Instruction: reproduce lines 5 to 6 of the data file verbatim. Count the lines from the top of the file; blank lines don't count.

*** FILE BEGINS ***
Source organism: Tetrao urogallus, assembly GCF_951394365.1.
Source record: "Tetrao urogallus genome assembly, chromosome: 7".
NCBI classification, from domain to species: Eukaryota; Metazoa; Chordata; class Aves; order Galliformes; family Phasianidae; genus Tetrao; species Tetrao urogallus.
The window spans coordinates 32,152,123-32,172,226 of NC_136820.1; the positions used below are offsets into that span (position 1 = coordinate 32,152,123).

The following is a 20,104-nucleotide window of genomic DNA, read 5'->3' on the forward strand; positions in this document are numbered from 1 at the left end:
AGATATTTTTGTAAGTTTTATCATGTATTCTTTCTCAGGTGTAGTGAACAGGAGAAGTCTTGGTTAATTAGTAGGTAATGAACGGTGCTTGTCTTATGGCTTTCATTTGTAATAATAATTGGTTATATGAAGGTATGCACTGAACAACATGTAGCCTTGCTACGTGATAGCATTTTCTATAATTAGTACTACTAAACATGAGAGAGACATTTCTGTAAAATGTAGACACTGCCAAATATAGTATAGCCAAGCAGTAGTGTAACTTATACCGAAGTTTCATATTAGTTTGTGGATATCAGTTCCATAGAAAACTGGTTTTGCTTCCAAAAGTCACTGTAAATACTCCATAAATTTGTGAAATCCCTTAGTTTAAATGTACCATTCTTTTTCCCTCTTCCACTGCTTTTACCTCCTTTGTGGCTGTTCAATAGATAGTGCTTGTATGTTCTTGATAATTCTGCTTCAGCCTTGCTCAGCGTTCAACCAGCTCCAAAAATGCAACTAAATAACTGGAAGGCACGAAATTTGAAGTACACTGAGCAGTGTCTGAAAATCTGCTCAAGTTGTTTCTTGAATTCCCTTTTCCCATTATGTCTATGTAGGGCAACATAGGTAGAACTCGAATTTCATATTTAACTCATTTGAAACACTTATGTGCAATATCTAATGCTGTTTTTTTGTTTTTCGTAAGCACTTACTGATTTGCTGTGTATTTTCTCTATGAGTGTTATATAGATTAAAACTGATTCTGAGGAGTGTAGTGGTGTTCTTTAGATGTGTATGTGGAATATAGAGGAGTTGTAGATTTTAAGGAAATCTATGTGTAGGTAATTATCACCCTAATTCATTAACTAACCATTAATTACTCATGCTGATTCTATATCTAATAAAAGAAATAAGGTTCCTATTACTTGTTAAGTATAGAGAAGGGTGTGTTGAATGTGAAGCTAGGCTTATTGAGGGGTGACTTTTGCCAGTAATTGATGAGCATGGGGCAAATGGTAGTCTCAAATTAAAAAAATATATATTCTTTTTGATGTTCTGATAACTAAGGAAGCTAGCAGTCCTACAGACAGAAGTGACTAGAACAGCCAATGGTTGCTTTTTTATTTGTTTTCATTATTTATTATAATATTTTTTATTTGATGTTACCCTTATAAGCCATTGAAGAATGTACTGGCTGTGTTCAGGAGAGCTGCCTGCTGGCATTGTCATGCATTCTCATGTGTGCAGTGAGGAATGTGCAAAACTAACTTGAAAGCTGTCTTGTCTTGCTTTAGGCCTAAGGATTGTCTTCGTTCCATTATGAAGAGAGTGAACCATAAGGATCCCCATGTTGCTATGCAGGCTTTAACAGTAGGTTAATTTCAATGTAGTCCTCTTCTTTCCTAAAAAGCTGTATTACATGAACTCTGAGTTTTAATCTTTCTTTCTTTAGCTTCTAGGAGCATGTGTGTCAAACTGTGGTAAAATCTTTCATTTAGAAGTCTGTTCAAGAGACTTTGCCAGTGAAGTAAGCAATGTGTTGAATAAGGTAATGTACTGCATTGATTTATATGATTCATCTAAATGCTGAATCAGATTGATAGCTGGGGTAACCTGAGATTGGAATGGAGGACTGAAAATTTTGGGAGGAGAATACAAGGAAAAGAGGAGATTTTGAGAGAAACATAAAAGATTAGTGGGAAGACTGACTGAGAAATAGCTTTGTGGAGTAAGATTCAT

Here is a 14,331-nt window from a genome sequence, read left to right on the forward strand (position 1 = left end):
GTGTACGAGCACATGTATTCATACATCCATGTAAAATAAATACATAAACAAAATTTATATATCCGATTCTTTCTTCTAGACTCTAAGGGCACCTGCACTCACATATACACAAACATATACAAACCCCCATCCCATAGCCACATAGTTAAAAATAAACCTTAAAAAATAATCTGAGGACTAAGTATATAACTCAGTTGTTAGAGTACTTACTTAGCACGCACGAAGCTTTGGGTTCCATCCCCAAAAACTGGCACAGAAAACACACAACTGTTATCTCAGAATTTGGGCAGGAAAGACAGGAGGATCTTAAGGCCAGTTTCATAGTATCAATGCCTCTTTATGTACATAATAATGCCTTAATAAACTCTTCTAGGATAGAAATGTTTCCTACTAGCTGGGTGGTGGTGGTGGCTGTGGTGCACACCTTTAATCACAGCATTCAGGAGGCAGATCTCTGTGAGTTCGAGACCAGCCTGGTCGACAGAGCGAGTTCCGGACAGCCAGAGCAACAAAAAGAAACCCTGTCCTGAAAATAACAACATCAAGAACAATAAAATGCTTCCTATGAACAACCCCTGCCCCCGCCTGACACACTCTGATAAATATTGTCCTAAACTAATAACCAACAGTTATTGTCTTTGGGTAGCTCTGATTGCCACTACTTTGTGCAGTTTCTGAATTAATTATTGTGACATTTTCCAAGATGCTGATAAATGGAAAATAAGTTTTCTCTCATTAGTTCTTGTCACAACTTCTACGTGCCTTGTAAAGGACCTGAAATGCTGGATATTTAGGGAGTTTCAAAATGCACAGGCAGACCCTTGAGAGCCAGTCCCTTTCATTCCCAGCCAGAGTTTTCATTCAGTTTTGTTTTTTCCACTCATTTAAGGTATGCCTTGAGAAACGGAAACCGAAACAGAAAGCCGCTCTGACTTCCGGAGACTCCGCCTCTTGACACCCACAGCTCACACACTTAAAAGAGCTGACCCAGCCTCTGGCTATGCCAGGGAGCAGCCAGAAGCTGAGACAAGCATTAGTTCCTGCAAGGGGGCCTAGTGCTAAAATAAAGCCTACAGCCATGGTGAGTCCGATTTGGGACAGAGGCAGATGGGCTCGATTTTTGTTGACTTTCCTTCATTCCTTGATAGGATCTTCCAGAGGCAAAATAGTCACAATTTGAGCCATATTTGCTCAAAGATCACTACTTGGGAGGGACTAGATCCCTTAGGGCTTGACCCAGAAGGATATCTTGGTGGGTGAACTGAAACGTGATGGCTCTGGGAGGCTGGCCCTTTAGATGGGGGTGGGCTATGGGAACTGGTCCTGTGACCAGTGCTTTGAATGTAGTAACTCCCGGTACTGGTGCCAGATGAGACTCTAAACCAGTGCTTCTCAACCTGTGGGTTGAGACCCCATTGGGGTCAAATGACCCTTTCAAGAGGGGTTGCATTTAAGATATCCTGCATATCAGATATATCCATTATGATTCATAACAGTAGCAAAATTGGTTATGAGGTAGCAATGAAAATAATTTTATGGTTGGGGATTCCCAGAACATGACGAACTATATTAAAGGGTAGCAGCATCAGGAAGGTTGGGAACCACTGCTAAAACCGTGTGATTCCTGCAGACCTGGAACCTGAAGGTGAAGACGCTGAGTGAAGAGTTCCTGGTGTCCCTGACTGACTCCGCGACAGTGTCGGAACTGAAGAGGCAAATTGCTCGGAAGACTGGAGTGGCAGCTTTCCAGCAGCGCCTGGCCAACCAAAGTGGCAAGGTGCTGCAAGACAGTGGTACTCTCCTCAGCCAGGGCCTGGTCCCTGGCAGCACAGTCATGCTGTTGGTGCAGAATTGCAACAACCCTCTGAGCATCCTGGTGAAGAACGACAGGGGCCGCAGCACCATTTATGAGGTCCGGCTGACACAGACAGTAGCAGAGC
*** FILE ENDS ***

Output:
The following is a 20,104-nucleotide window of genomic DNA, read 5'->3' on the forward strand; positions in this document are numbered from 1 at the left end:
AGATATTTTTGTAAGTTTTATCATGTATTCTTTCTCAGGTGTAGTGAACAGGAGAAGTCTTGGTTAATTAGTAGGTAATGAACGGTGCTTGTCTTATGGCTTTCATTTGTAATAATAATTGGTTATATGAAGGTATGCACTGAACAACATGTAGCCTTGCTACGTGATAGCATTTTCTATAATTAGTACTACTAAACATGAGAGAGACATTTCTGTAAAATGTAGACACTGCCAAATATAGTATAGCCAAGCAGTAGTGTAACTTATACCGAAGTTTCATATTAGTTTGTGGATATCAGTTCCATAGAAAACTGGTTTTGCTTCCAAAAGTCACTGTAAATACTCCATAAATTTGTGAAATCCCTTAGTTTAAATGTACCATTCTTTTTCCCTCTTCCACTGCTTTTACCTCCTTTGTGGCTGTTCAATAGATAGTGCTTGTATGTTCTTGATAATTCTGCTTCAGCCTTGCTCAGCGTTCAACCAGCTCCAAAAATGCAACTAAATAACTGGAAGGCACGAAATTTGAAGTACACTGAGCAGTGTCTGAAAATCTGCTCAAGTTGTTTCTTGAATTCCCTTTTCCCATTATGTCTATGTAGGGCAACATAGGTAGAACTCGAATTTCATATTTAACTCATTTGAAACACTTATGTGCAATATCTAATGCTGTTTTTTTGTTTTTCGTAAGCACTTACTGATTTGCTGTGTATTTTCTCTATGAGTGTTATATAGATTAAAACTGATTCTGAGGAGTGTAGTGGTGTTCTTTAGATGTGTATGTGGAATATAGAGGAGTTGTAGATTTTAAGGAAATCTATGTGTAGGTAATTATCACCCTAATTCATTAACTAACCATTAATTACTCATGCTGATTCTATATCTAATAAAAGAAATAAGGTTCCTATTACTTGTTAAGTATAGAGAAGGGTGTGTTGAATGTGAAGCTAGGCTTATTGAGGGGTGACTTTTGCCAGTAATTGATGAGCATGGGGCAAATGGTAGTCTCAAATTAAAAAAATATATATTCTTTTTGATGTTCTGATAACTAAGGAAGCTAGCAGTCCTACAGACAGAAGTGACTAGAACAGCCAATGGTTGCTTTTTTATTTGTTTTCATTATTTATTATAATATTTTTTATTTGATGTTACCCTTATAAGCCATTGAAGAATGTACTGGCTGTGTTCAGGAGAGCTGCCTGCTGGCATTGTCATGCATTCTCATGTGTGCAGTGAGGAATGTGCAAAACTAACTTGAAAGCTGTCTTGTCTTGCTTTAGGCCTAAGGATTGTCTTCGTTCCATTATGAAGAGAGTGAACCATAAGGATCCCCATGTTGCTATGCAGGCTTTAACAGTAGGTTAATTTCAATGTAGTCCTCTTCTTTCCTAAAAAGCTGTATTACATGAACTCTGAGTTTTAATCTTTCTTTCTTTAGCTTCTAGGAGCATGTGTGTCAAACTGTGGTAAAATCTTTCATTTAGAAGTCTGTTCAAGAGACTTTGCCAGTGAAGTAAGCAATGTGTTGAATAAGGTAATGTACTGCATTGATTTATATGATTCATCTAAATGCTGAATCAGATTGATAGCTGGGGTAACCTGAGATTGGAATGGAGGACTGAAAATTTTGGGAGGAGAATACAAGGAAAAGAGGAGATTTTGAGAGAAACATAAAAGATTAGTGGGAAGACTGACTGAGAAATAGCTTTGTGGAGTAAGATTCAT